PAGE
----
Telstra Corporation is an Australian Telecom. It is paying a fine of 18.5 million dollars for denying interconnection between its facilities and those of other companies. Telstra admitted the breach of its legal obligations. The Telecommunications Act, an Australian law designed to prevent just such violations, was the law broken in this case.
Listen to this blogger explain how Telstra caps You Tube at a certain level of band width. He also explains how he is trapped into Telstra’s service and can’t escape.
Guess what? Companies not only want to censor what you can see or slow down things they don’t like, they also want to put the screws to their competitors.
You would think listening to the debate in the United States, that this is all about whether there is enough band width or if we are going to let the engine of “free market” capitalism make this all so cheap we can pay our internet bills with pocket change. This case might give you a different perspective. It would appear given the opportunity that companies would discriminate against each other. Do I have to tell you what that means for your internet service? Sometimes it would be fast, sometimes it would be unaccountably slow and other times, you wouldn’t see anything at all. Is the phrase, internet service provider, an oxymoron?
The way I see it you could make a lot more money denying service. You’d blame bandwidth problems, over regulation, and anybody else that the uninformed might believe responsible.
Ethical? Lord, no!
What do you think this is, some grade school playground? This is the world of American (and Australian) business.
Religious scruples? Golden rule? That shalt not steal? Thou shalt not bear false witness? etc? Not a chance. Religion does not figure into this kind of thinking.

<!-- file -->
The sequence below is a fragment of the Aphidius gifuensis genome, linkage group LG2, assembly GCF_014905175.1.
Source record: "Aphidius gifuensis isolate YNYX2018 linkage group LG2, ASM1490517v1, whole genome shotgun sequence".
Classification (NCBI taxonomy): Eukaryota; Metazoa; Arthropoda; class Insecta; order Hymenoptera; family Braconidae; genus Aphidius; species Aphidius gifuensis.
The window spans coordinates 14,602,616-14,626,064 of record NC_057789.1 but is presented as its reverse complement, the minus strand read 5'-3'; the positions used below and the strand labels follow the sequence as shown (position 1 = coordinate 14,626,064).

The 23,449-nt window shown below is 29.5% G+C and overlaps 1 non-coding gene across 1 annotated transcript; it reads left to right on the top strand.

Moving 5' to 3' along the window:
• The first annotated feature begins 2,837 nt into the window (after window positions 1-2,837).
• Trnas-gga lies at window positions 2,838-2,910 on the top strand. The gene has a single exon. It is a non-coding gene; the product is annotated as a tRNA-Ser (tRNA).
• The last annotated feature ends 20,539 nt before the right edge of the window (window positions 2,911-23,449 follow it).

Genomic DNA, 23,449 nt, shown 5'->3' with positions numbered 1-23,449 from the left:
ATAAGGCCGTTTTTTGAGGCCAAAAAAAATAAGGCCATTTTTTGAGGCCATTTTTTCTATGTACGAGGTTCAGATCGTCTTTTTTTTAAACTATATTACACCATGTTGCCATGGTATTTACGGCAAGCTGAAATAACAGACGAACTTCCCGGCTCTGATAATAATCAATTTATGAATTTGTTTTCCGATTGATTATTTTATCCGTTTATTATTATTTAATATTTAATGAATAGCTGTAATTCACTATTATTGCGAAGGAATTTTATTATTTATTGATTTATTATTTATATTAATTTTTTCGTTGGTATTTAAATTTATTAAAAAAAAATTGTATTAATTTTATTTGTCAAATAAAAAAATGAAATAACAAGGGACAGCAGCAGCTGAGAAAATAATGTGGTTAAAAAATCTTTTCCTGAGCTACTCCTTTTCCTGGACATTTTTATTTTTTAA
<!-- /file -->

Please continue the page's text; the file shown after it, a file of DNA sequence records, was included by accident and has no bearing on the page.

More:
How about philosophy? Kant and the Categorical Imperative? You know, you must do right under every circumstance? I guess we aren’t doing that. What about John Stuart Mill and utilitarianism? Are these business practices producing the best results regardless of their initial rightness? Well, if you only consider your profit, yes. But ole John Stuart probably wouldn’t agree with you.
Corporate Social Responsibility? Caste the peasants some crumbs? Well maybe, some in the company may be church goers, you know, a place to make business connections, and they might throw something extra in the offering plate.
You might say, “James, you are just too cynical and you have unrealistic expectations, after all the business world has been freed from old philosophies, over restrictive religions, and public expectations. We live in a new era of one rule, if it doesn’t make money it is wrong, if it does make money it is right. See how simple it is, James? Get on the wagon! You know if you gave up all this moral crap, and wrote the right kind of stuff there could be a future for you. No more teaching college students, no more tapping out your pitiful thoughts at night. Talk to the right people. Play the right games. There’s money to be had. There is nothing in the world that makes a businessman feel better than a little godlike praise. After all, don’t they deserve it? These individuals drive the economy. They make the world a better place. After all, wasn’t the United States created to enable business to make money more freely? Forget about all that liberty crap. You have to make the sale. You have to get some stupid schmuck to get out there with a gun and make the world safe for profit. Relax, James, you need some therapy. Anger and outrage can get you down. You could develop heart problems or at the very least hypertension. Relax, slow down. You know, there are some web sites where they show examples of business behaving well. Write about them! You’ll feel all better!”
No, I won’t.